The Foilball match was started at UVA with the help of a whole bunch of NGO’s, however, as Chris Horner points out in this press release, the hypocrisy is breathtaking when it comes to similar actions against former UVA faculty member Dr. Patrick Michaels.
FOR IMMEDIATE RELEASE
Contact: Christopher Horner, email@example.com
Today the American Tradition Institute responded to the American Civil Liberties Union of Virginia and 11 other activist groups – all which are oft-political and always left-leaning – for their new pressure campaign against the University of Virginia, which aims to block ATI’s efforts on behalf of taxpayers to access University records of climate scientist Michael Mann.
In a letter the advocacy groups ask UVA President Teresa A. Sullivan to deny ATI’s Freedom of Information Act request for emails and other documents related to claims made by Dr. Mann to obtain, and claim payment under, certain taxpayer-funded grants. The groups, which also include Union of Concerned Scientists and People for the American Way, cite phantom exemptions to Virginia FOIA laws such as “academic freedom” and “the exchange of scholarly and scientific ideas.”
ACLU-VA and its collaborators note that ATI’s request “resembles the controversial civil investigative demand, or CID, issued last year by Attorney General Ken Cuccinelli under the Fraud Against Taxpayers Act” for Dr. Mann’s records. As a matter of substance the requests are identical, but these same groups are the only instigators of ‘controversy.’ ATI simply seeks access to records that belong to taxpayers, under a transparency law that expressly covers state universities and their employees.
“The University was rather candid before, that it reversed course from cooperating with the Attorney General because these same groups instituted a pressure campaign against it,” said Christopher Horner, senior director of litigation for American Tradition Institute’s Environmental Law Center. “But this has no bearing on the University’s obligations under the Freedom of Information Act. If they and pressure groups like Union of Concerned Scientists and People for the American Way want to rewrite FOIA law to exempt the academic class, which uniquely depends on transfers from the taxpayer, the appropriate place to do that is in the legislature.”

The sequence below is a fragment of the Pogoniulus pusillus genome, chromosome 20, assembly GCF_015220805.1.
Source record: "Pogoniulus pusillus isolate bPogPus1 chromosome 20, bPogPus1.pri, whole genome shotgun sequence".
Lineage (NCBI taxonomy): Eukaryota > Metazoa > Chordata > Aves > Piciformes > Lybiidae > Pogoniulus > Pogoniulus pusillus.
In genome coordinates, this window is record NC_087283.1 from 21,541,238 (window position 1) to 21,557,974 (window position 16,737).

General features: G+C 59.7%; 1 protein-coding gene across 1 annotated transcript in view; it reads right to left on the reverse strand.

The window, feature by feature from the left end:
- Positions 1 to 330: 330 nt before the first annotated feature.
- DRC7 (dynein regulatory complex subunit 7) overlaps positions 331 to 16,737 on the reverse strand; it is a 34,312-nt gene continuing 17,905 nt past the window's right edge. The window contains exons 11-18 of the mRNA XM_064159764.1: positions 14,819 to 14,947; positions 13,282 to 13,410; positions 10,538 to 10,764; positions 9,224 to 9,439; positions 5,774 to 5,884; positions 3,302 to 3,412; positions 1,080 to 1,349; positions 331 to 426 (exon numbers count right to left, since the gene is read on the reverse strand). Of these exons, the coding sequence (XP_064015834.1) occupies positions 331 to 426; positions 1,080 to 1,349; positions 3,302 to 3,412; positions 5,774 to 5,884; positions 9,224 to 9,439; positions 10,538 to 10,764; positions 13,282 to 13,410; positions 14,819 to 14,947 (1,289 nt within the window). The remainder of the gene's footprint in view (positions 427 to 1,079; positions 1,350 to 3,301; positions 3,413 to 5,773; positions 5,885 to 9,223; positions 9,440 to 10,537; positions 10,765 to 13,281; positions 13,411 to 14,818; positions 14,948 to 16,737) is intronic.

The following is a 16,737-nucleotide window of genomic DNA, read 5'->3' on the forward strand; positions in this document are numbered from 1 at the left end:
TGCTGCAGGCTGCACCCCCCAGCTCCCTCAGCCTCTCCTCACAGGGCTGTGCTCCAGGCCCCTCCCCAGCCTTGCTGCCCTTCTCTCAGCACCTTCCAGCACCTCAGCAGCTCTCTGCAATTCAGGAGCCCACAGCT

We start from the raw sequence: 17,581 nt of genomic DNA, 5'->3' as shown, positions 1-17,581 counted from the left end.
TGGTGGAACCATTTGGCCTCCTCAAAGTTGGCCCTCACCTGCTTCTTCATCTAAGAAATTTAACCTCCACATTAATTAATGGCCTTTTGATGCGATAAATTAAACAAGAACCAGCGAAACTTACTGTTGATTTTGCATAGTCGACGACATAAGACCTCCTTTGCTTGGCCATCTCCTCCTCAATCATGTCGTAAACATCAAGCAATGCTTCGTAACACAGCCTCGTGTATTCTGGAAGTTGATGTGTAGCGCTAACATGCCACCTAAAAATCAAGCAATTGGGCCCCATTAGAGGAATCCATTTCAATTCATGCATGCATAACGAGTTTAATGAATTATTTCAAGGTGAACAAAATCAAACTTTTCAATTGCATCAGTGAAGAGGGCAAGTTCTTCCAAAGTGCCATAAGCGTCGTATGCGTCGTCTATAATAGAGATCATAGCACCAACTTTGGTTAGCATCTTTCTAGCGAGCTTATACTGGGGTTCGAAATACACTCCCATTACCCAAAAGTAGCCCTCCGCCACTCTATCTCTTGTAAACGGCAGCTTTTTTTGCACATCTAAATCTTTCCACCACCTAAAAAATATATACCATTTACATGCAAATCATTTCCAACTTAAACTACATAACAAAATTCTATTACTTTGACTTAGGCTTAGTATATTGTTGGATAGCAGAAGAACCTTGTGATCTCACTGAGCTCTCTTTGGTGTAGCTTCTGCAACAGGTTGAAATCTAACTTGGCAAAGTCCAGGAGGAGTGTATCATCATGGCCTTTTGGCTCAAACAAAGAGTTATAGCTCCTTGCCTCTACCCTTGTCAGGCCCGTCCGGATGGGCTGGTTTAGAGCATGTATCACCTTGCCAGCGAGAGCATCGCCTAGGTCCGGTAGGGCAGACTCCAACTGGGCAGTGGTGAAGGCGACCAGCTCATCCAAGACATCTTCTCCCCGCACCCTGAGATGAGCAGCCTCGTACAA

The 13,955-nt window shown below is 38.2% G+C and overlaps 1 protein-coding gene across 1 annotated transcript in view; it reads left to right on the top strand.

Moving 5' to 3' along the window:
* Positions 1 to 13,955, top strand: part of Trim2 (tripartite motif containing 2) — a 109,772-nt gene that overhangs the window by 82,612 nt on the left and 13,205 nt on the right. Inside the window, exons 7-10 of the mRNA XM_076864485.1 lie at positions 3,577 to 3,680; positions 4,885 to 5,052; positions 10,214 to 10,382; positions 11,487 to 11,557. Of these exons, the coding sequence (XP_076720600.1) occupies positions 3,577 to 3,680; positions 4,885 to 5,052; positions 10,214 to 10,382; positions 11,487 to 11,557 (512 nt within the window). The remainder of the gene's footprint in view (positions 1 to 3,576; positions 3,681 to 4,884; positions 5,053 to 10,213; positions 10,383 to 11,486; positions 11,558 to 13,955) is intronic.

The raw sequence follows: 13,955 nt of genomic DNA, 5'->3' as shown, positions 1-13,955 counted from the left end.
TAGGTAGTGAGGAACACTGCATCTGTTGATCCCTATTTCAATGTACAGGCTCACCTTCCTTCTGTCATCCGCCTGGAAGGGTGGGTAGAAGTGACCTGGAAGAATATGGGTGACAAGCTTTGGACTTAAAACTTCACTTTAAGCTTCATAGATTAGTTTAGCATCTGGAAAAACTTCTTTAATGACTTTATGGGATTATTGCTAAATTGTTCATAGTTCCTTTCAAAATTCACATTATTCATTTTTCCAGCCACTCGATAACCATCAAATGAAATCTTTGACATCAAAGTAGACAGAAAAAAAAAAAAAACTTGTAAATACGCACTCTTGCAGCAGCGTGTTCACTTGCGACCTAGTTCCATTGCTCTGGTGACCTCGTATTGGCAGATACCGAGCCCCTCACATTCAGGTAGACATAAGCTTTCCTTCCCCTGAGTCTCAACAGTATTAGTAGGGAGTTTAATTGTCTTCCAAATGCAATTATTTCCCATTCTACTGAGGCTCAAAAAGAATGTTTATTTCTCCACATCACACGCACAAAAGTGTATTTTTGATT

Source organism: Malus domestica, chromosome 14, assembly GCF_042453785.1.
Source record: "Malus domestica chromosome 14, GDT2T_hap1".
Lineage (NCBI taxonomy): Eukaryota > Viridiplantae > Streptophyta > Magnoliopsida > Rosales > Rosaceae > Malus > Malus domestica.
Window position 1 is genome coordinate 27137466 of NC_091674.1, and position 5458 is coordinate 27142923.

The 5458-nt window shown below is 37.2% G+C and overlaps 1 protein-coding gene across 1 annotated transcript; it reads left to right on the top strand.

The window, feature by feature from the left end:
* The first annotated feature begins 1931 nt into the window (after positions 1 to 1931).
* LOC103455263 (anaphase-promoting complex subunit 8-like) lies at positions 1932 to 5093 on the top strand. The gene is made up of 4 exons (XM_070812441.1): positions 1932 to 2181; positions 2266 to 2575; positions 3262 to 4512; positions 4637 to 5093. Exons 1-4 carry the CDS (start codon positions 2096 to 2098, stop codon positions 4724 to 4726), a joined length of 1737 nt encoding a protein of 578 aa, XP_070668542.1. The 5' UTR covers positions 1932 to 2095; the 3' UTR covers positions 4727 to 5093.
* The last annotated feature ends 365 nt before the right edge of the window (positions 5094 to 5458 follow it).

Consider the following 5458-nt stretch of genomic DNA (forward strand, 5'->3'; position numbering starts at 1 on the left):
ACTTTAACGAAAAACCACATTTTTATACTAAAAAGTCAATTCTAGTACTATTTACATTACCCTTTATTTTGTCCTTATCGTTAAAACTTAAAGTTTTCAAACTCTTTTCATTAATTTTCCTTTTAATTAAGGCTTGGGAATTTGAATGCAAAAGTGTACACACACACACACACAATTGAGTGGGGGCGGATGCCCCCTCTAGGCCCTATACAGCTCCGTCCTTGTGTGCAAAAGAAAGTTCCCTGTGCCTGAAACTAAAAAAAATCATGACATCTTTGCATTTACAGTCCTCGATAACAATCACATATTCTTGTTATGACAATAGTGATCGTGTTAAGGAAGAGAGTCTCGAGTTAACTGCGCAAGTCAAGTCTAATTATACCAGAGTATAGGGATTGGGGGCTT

The American Association of University Professors and the Council of Environmental Deans and Directors also signed of the ACLU-VA letter.
ATI’s FOIA request is not on behalf of government, but of taxpayers, who have the right to know how and where their dollars are spent – or misspent. “Academic freedom” is not a legitimate exemption, any more than “bureaucratic freedom” is an acceptable exemption for state government employees. The coverage of state universities is very clear in Virginia’s Freedom of Information laws.
ATI notes that the outrage over “academic freedom” by the 12 groups was absent when Greenpeace sought similar records from Mann’s former colleague in the UVA Department of Environmental Sciences, the well-known climate alarmism skeptic Patrick Michaels. They were likewise silent when Greenpeace demanded the records of Professor David Legates at the University of Delaware, and those of Dr. Willie Soon and Dr. Sallie Baliunas at Harvard, as well as when pressure campaigns were instituted against climate scientist-academics in Washington state and Oregon who were also skeptical of alarmism.
“But of course those previous efforts were different,” said ATI’s Horner. “These groups didn’t like those scientists’ beliefs or their speech. Apparently this is an objection of convenience, and is therefore not serious.
“The ACLU and their doppelgangers call for two classes of people: Those who are covered by laws, and those who aren’t – the academic class, or at least selected academics,” Horner added.
Notably UVA counsel is proceeding on ATI’s request with the highest integrity, though there are disagreements and ATI expects to have to litigate some questions. While ATI expects records soon on a rolling basis, the university has not provided a date certain on which it will produce them.